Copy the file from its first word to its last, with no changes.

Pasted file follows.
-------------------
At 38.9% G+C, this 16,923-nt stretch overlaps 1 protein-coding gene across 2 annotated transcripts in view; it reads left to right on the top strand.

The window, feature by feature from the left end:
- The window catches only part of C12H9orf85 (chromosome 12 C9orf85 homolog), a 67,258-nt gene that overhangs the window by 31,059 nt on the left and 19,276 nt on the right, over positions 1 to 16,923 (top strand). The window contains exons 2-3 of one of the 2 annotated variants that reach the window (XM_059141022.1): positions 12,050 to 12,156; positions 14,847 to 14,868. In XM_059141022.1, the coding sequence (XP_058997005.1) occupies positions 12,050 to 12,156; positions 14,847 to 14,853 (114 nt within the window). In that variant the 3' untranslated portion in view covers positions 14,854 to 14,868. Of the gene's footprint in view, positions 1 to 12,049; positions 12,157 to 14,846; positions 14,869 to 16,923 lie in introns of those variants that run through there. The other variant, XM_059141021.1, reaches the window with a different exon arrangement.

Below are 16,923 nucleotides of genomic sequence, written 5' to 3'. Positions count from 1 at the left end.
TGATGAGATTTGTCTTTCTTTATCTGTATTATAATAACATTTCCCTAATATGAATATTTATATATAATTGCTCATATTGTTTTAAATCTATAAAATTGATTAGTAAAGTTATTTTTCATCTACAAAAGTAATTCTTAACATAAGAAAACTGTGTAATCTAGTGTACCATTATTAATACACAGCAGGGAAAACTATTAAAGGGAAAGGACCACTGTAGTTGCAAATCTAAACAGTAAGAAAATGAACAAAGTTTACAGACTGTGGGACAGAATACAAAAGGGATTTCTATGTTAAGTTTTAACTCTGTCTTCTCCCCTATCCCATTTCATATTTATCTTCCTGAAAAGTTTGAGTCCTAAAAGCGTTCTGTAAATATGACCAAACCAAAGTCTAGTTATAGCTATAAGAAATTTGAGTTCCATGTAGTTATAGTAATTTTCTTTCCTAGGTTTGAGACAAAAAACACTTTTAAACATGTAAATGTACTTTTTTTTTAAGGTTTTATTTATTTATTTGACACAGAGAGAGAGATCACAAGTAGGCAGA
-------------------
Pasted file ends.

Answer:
At 38.9% G+C, this 16,923-nt stretch overlaps 1 protein-coding gene across 2 annotated transcripts in view; it reads left to right on the top strand.

The window, feature by feature from the left end:
- The window catches only part of C12H9orf85 (chromosome 12 C9orf85 homolog), a 67,258-nt gene that overhangs the window by 31,059 nt on the left and 19,276 nt on the right, over positions 1 to 16,923 (top strand). The window contains exons 2-3 of one of the 2 annotated variants that reach the window (XM_059141022.1): positions 12,050 to 12,156; positions 14,847 to 14,868. In XM_059141022.1, the coding sequence (XP_058997005.1) occupies positions 12,050 to 12,156; positions 14,847 to 14,853 (114 nt within the window). In that variant the 3' untranslated portion in view covers positions 14,854 to 14,868. Of the gene's footprint in view, positions 1 to 12,049; positions 12,157 to 14,846; positions 14,869 to 16,923 lie in introns of those variants that run through there. The other variant, XM_059141021.1, reaches the window with a different exon arrangement.

Below are 16,923 nucleotides of genomic sequence, written 5' to 3'. Positions count from 1 at the left end.
TGATGAGATTTGTCTTTCTTTATCTGTATTATAATAACATTTCCCTAATATGAATATTTATATATAATTGCTCATATTGTTTTAAATCTATAAAATTGATTAGTAAAGTTATTTTTCATCTACAAAAGTAATTCTTAACATAAGAAAACTGTGTAATCTAGTGTACCATTATTAATACACAGCAGGGAAAACTATTAAAGGGAAAGGACCACTGTAGTTGCAAATCTAAACAGTAAGAAAATGAACAAAGTTTACAGACTGTGGGACAGAATACAAAAGGGATTTCTATGTTAAGTTTTAACTCTGTCTTCTCCCCTATCCCATTTCATATTTATCTTCCTGAAAAGTTTGAGTCCTAAAAGCGTTCTGTAAATATGACCAAACCAAAGTCTAGTTATAGCTATAAGAAATTTGAGTTCCATGTAGTTATAGTAATTTTCTTTCCTAGGTTTGAGACAAAAAACACTTTTAAACATGTAAATGTACTTTTTTTTTAAGGTTTTATTTATTTATTTGACACAGAGAGAGAGATCACAAGTAGGCAGA